Years ago. How many? I don't know. When was the time before the time we started fighting about the Trinity River toll road? Was there such a time? I first talked to City Council member Angela Hunt about the Trinity River before the Trinity River was a brawl.
So it had to be 2005. She had just been elected to the council. She was 33 years old, pre-kids, brand-new to politics. I forget the context. She went off on this little reverie, the kind of naïve pie-in-the-sky stuff that normally makes an old reporter think, "Oh, wow, this one's really green." She even looked green, like you could pick her up off the shelf at the doll shop and make her eyes pop open and closed.
I can't quote. But I remember the gist. She said she had this vision of life in a Dallas of the future where you could live in downtown or uptown or East Dallas or North Oak Cliff, wake up on a fine Saturday morning, take your bike down the elevator or out the back door and hit the trails.
She described the trails she saw in her mind's eye winding through downtown, out across the Trinity River levees and down into the vast urban forest in southern Dallas. Then this would be a new city, she said, a city married to nature.
Instead of wincing with cynicism, I thought, "Wow, that's a very clear, very precise and extremely interesting vision. I wonder how long doll-shop here will be able to hold onto it."
So last week when she and council member Scott Griggs announced plans for a paved urban hike and bike trail the length of the levees through downtown, I literally had tears in my eyes. In an entire lifetime as a reporter covering local news, I could count on one hand the number of times I have seen somebody stick with a vision for that long and then actually pull it off.
Maybe on one finger.
It helps a great deal that Hunt now has been joined on the council by Griggs, a very smart young guy who gets it. Together, they are a force.
The trail they have pulled off, which must be called a "maintenance road" to keep the Corps of Engineers happy, will be 4.5 miles of pavement, 16 feet broad, from the Sylvan Avenue bridge at the upstream end of downtown to the Cedar Crest bridge downriver.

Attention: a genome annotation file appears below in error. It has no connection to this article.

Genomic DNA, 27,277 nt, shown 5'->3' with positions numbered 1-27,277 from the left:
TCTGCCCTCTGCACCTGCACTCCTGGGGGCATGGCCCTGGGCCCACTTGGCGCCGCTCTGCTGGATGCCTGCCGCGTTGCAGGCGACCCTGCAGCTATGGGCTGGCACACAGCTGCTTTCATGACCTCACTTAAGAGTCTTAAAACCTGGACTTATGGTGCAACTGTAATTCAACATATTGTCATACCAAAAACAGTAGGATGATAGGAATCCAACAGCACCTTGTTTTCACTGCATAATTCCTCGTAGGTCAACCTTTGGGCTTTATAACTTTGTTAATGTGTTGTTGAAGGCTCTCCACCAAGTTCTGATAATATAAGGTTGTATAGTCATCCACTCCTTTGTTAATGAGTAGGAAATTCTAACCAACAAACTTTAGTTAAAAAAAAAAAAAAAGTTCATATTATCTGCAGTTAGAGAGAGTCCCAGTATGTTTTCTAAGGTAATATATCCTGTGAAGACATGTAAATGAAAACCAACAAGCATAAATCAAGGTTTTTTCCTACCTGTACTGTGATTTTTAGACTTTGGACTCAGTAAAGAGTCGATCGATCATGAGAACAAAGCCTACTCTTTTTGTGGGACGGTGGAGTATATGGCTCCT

It will cost $6 million. They have to build it that stout, because it's out between the levees where the river floods, and anything less substantial will just get buried and ripped to shreds the first time the river spills its banks. (This is why that toll road that the nutcases want to build between the levees is two billion bucks in the red, but, ah, maybe today let's not go there.)
You may balk at that much money for a trail. But the way city money and budgets work, you can view this six million as City Council discretionary money that Hunt and Griggs rescued from the Wasterator. If not for this project, the money would have gone to some really dumb give-away.
It so happens I am working on a feature story right now, a long cover-story that I'm really excited about, dealing with other kinds of trails in the city. I would say more, but then, you know, Steve Blow will copy me the way he always does before I can get it published, and his take will be, "Trails, fails, who wants 'em? I just ride in my car."
So let me just put it like this. The trail that Griggs and Hunt are building will function as a kind of hiking and bicycling collector route linked to an entire series of much more challenging and natural trails in the city.
It's her vision from 2005 coming true. And between the two of them, Griggs and Hunt really are putting the pieces in place to make living in Dallas an entirely new experience. If you read all that Richard Florida crap, the Christopher Leinberger stuff about the next great cities of the nation and what will make them happen, this is it. This is exactly the bull's eye that everybody wants to hit: the kind of outdoor natural engagement with the planet that will make living here attractive to the creative class.
I don't even know how much I believe in that creative class business. Sometimes I want to say, "Forget creative, it's not what it's cracked up to be. Just get a job with benefits."
But enough about my personality problems. What this announcement really shows is that Hunt and Griggs and the Dallas residents they represent are not people who are just against things.
They are not aginners. They are for something. Something grand. A real vision. But Hunt and Griggs are both tough and smart, and they don't want other things to crap up their vision before it can happen.
What a vision. How many people at City Hall can even see out the windows? What ferocious dedication and indomitable perseverance this takes. Talk about hoops and hurdles.
Maybe this really is the future, instead of ... you know. Let's not go there today. Let's just be happy. And hopeful? Wouldn't that be nice? Quirkily optimistic perhaps?
I can pull that off for about 15 minutes I think. Let me get a good white-knuckled grip on my desk here. OK, here goes. Hopefulness. I feel a sick pressure building right at my temples.
Keep the Dallas Observer Free... Since we started the Dallas Observer, it has been defined as the free, independent voice of Dallas, and we would like to keep it that way. Offering our readers free access to incisive coverage of local news, food and culture. Producing stories on everything from political scandals to the hottest new bands, with gutsy reporting, stylish writing, and staffers who've won everything from the Society of Professional Journalists' Sigma Delta Chi feature-writing award to the Casey Medal for Meritorious Journalism. But with local journalism's existence under siege and advertising revenue setbacks having a larger impact, it is important now more than ever for us to rally support behind funding our local journalism. You can help by participating in our "I Support" membership program, allowing us to keep covering Dallas with no paywalls.